Offline EOW

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Re: Sum of torque
« Reply #26 on: October 29, 2014, 04:49:47 PM »
No, it's not the same principle. My idea is to use external objects (or something external like air), it's very important because your link shows a system "close" nothing external. Or something fixed to the ground that can recover energy. Here all the system turn no ? And like I said, it's not possible to give a torque like that. You must apply the torque when w1=w2, this in a short time, you need sensors and electronic command.


Offline webby1

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Re: Sum of torque
« Reply #27 on: October 29, 2014, 06:04:36 PM »
It is not the same but the testbeds I made and played with are.  The drive coil in that system is connected to the base and is providing a single point of influence,,

Where is the torque in your system if you apply an equal force in opposite directions on opposite sides of the disc?  There is only a torque and torque does not cause the axle to move when there is an equal force on both sides,, so it will only spin up the disc.

If your outside force is only from a single point, a single side, then there is a reaction that will both spin up the disc and cause the axle to move.

This arrangement can be used to spin up the disc and rotate around W1 as well as when the disc has some rotational value, that value of rotation of the disc can be used to rotate around W1 more.

I found that equal and opposite on opposite sides does not influence the axle to move,, hence no rotation around W1.

Offline EOW

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Re: Sum of torque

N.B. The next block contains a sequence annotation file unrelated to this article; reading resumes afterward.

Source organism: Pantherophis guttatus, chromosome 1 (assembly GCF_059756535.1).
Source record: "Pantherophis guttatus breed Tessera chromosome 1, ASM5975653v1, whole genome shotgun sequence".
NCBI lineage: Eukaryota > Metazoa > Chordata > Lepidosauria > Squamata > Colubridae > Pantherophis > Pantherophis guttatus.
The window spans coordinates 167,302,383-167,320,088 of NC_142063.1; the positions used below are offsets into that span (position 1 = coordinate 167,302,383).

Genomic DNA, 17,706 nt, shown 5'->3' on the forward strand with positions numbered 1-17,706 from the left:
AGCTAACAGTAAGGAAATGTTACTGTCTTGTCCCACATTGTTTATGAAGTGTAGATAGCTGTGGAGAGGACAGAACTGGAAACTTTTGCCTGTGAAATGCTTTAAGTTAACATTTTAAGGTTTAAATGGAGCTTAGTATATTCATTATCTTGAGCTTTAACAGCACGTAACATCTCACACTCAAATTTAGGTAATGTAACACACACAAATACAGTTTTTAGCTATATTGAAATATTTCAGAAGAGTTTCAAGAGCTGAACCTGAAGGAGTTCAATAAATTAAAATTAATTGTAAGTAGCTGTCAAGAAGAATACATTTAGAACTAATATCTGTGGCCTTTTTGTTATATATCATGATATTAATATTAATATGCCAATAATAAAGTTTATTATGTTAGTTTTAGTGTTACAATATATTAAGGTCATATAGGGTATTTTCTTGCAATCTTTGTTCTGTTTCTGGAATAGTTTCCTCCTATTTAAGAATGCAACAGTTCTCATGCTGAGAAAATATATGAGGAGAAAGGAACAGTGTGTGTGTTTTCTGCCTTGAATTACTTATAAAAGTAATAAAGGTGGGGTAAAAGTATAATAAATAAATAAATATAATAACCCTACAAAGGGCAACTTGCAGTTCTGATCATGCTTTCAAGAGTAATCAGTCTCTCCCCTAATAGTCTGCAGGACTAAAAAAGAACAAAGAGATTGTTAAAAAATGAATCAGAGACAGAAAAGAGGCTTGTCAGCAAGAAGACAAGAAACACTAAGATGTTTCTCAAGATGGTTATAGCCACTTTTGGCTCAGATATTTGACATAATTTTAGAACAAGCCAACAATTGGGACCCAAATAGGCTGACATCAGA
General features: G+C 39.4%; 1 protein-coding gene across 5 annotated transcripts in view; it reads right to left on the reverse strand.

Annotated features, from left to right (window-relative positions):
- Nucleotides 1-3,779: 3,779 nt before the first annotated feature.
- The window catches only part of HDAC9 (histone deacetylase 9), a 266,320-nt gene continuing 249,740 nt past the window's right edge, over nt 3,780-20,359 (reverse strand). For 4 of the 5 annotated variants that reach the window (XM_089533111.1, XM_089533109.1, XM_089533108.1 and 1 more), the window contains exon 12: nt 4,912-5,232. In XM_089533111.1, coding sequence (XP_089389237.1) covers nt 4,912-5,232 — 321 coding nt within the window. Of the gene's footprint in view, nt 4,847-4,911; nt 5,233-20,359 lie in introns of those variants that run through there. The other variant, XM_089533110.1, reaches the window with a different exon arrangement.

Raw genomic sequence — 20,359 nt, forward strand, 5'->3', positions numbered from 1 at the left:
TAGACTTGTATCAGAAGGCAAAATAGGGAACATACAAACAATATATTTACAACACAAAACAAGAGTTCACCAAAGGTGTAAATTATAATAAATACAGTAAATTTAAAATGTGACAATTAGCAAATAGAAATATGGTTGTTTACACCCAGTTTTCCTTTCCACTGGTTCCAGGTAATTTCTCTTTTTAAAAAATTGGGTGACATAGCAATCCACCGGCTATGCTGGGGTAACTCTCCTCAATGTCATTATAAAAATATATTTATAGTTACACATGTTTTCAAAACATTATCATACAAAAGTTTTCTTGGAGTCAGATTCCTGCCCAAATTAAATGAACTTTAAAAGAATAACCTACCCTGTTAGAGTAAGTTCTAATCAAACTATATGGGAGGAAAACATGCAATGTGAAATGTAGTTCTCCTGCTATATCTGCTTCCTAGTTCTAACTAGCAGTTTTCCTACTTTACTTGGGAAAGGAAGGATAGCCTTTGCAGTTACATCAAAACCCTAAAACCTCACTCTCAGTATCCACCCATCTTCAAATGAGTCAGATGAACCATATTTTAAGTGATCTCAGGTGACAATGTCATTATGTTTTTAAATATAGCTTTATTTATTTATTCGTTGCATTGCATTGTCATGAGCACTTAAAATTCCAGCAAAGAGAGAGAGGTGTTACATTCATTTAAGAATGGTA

« Reply #28 on: October 29, 2014, 07:12:01 PM »
I don't understand your message, maybe if you drawn an image I can. Where are results of your tests and the model to test, have you image and link ?

Quote
Where is the torque in your system if you apply an equal force in opposite directions on opposite sides of the disc?
  look at image of post #16, there is a torque due to external object (that can be done with fixed and controlled coils). And look at trajectories of points with w1 and w2, it's not a point, it's a line, your coil must recover energy perpendiculary to the trajectory, like the shock with balls for example. It's not easy to build. I don't know your system and if I can watch what you do I can say if it's the same or not.

For my study, the trajectory must be good for have a torque, like image shows. Maybe it's not the best. Choose point at P1/P2 and adjust the mass of object to schock for have the same force (in value).

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Offline webby1

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Re: Sum of torque
« Reply #29 on: October 29, 2014, 08:44:53 PM »
You are pulling away from W1 at P2 and towards W1 at P1,, right??

Is this impulse just an instantaneous one or does it have a time of apply,, if so then there will be a shift in the points and the input must follow that shift,, not that that is a big thing just making sure that it is in fact an impulse,, so you could shoot a ball at the finger sticking out.

With P1 and P2 not equal and opposite in position relative to the disc and W2, then yes I have seen this arrangement provide an acceleration to the disc as well as that force of acceleration move the arm around W1.  This moment of acceleration of the disc around W1 only occurs while the disc at W2 is being accelerated or decelerated.  So an impulse hit to the tab, or finger,, will then pulse the arm to move around W1.

So if you had another arm at W1 that is 90 degrees to the arm W1-W2 and you used that arm as a mount to shoot a ball at the finger on the disc at W2,, and pull a ball,, then you could have a constant target trajectory.

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Re: Sum of torque
« Reply #29 on: October 29, 2014, 08:44:53 PM »